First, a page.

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Why Antibiotics Are Not Good For The Common Cold Or Acne

For years, dermatologists have prescribed various oral and topical antibiotics as a first line of treatment for acne.

This standard of care may soon change due to a study in the September 2005 Archives of Dermatology that reports that people who use oral or topical antibiotics to treat acne have more than double the chance of having a cold during the following year. To put it plainly, regular use of antibiotics increases your risk of developing the common cold.

How can this be?

The medical community has known for years that regular antibiotic use in situations that are not life or limb threatening can lead to health problems related to killing off friendly bacteria in your body. Having lots of friendly bacteria in your body is important to your health because they enhance the strength of your immune system and contribute to a protective digestive tract lining.

What's particularly ironic about the findings of this study is that antibiotics are used so frequently in today's society to treat the common cold. So, not only does regular use of antibiotics increase your risk of getting a cold by weakening your immune system, if you treat your cold with antibiotics, your immune system will be weakened even further and your suffering will in all likelihood be prolonged.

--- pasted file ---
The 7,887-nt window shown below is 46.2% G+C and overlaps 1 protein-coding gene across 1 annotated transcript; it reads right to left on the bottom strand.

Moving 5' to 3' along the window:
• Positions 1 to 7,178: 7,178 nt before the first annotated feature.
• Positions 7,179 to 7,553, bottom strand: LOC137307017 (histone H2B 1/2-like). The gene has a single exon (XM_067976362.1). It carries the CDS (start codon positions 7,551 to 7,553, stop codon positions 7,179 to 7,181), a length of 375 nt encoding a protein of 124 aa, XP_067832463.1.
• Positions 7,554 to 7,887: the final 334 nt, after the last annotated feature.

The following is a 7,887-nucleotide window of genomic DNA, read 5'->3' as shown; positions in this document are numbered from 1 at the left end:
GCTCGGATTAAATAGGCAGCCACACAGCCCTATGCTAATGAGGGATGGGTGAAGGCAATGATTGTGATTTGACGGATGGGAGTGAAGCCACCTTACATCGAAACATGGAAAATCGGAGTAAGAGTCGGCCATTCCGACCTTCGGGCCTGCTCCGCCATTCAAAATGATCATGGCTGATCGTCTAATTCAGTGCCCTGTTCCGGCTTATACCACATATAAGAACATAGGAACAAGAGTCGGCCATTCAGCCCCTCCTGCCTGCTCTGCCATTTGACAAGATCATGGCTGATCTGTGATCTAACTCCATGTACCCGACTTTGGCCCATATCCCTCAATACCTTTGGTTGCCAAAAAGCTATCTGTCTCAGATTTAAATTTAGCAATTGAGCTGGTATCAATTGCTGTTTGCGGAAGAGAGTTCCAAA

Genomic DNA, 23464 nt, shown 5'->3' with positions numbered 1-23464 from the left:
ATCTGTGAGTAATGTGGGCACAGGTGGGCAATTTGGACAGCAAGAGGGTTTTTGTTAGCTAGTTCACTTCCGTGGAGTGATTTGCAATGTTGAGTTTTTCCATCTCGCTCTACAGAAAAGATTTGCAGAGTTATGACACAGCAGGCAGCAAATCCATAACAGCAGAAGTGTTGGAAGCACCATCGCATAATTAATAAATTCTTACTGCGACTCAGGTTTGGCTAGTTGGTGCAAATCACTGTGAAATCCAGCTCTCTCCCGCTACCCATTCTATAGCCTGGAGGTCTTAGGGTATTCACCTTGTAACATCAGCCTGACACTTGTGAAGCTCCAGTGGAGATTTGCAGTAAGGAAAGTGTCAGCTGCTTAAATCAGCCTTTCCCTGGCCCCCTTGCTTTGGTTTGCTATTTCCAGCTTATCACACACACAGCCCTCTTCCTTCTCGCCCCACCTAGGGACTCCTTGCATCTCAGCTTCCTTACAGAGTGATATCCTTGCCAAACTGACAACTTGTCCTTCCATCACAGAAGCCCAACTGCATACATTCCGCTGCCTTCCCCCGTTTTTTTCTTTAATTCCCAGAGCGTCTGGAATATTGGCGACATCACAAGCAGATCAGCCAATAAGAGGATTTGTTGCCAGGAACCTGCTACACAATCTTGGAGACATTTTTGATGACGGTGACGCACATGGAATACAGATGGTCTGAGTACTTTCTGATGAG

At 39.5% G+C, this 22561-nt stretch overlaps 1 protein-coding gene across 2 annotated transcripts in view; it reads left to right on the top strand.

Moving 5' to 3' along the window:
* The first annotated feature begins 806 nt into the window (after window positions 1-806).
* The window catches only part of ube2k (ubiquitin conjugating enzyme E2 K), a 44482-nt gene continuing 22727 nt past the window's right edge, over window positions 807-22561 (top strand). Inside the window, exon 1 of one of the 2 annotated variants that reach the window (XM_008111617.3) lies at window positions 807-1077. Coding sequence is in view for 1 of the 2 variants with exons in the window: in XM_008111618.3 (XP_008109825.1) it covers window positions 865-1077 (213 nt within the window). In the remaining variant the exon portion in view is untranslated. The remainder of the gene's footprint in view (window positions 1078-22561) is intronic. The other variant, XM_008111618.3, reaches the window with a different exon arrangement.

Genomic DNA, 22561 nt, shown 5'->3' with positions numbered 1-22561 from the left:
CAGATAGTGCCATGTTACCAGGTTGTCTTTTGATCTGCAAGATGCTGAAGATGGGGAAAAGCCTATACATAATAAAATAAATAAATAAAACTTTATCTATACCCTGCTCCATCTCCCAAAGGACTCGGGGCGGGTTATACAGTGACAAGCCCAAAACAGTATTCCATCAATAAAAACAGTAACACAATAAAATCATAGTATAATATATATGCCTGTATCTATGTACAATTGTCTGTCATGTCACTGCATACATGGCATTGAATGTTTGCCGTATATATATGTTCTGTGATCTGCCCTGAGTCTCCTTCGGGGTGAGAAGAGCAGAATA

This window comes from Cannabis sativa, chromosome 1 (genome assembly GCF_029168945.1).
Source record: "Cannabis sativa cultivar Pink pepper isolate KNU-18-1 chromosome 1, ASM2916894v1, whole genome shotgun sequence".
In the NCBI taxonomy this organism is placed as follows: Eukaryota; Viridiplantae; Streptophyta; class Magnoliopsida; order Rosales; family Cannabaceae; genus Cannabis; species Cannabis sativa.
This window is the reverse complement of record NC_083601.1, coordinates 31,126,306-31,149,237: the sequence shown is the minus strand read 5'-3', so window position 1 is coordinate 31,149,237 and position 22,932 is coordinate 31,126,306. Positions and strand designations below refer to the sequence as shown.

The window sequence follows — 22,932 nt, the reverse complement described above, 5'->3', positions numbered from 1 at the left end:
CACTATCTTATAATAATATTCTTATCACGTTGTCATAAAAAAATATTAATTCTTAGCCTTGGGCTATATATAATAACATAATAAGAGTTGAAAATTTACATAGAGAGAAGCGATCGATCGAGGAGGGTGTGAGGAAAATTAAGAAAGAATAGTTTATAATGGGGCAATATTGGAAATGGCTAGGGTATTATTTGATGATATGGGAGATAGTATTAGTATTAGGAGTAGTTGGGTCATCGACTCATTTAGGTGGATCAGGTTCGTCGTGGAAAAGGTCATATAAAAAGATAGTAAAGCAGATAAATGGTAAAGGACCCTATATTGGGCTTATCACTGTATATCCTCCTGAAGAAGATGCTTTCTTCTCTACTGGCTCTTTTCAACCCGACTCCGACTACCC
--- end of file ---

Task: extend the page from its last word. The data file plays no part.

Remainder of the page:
Speaking of treating colds with antibiotics, are you aware that the common cold is related to viruses and not bacteria?

Antibiotics are useless against viruses. I'm convinced that a major reason why antibiotics are prescribed so frequently for the common cold is that many doctors don't take the time to determine whether a person's symptoms are related to a bacterium or a virus. Plus, many people have just come to expect a prescription for antibiotics when they have any symptoms that resemble a cold and make a trip to the doctor's office.

What many people don't know is that antibiotics have a mild anti-inflammatory effect. So even though antibiotics are useless against viral infections, they can make you feel better in the moment, just like Tylenol, Motrin, and other anti-inflammatory pills can.

Getting back to the study on acne that prompted this article, I hope it's clear that I don't recommend the use of oral or topical antibiotics to treat acne. Acne is best addressed by working on your diet, lifestyle, and emotional health. For some recommendations on treating acne from the inside out, view the following article: A Natural Approach to Curing and Preventing Acne

 
 

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Comments

I took a very strong course of antibiotics for at least a year for my acne and now my acne is worse and my immune system is in a sorry shape. I catch every cold that comes my way.